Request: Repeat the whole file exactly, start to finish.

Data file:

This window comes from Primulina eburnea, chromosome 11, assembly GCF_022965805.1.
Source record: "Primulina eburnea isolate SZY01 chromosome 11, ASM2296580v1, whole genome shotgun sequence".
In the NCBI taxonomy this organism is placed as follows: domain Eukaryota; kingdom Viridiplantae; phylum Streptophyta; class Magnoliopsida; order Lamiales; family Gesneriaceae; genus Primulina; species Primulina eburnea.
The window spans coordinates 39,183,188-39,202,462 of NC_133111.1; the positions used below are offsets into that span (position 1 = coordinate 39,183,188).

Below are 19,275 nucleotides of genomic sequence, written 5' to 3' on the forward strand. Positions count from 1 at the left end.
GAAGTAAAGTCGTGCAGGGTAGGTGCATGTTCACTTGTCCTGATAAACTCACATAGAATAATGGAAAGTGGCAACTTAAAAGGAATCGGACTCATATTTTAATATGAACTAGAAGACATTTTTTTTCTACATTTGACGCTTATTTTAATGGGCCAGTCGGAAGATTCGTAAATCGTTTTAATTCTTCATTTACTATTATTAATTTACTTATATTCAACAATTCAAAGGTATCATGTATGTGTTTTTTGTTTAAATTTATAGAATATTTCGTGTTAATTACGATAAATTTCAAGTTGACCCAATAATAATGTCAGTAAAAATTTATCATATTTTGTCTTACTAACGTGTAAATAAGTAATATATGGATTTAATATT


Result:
This window comes from Primulina eburnea, chromosome 11, assembly GCF_022965805.1.
Source record: "Primulina eburnea isolate SZY01 chromosome 11, ASM2296580v1, whole genome shotgun sequence".
In the NCBI taxonomy this organism is placed as follows: domain Eukaryota; kingdom Viridiplantae; phylum Streptophyta; class Magnoliopsida; order Lamiales; family Gesneriaceae; genus Primulina; species Primulina eburnea.
The window spans coordinates 39,183,188-39,202,462 of NC_133111.1; the positions used below are offsets into that span (position 1 = coordinate 39,183,188).

Below are 19,275 nucleotides of genomic sequence, written 5' to 3' on the forward strand. Positions count from 1 at the left end.
GAAGTAAAGTCGTGCAGGGTAGGTGCATGTTCACTTGTCCTGATAAACTCACATAGAATAATGGAAAGTGGCAACTTAAAAGGAATCGGACTCATATTTTAATATGAACTAGAAGACATTTTTTTTCTACATTTGACGCTTATTTTAATGGGCCAGTCGGAAGATTCGTAAATCGTTTTAATTCTTCATTTACTATTATTAATTTACTTATATTCAACAATTCAAAGGTATCATGTATGTGTTTTTTGTTTAAATTTATAGAATATTTCGTGTTAATTACGATAAATTTCAAGTTGACCCAATAATAATGTCAGTAAAAATTTATCATATTTTGTCTTACTAACGTGTAAATAAGTAATATATGGATTTAATATT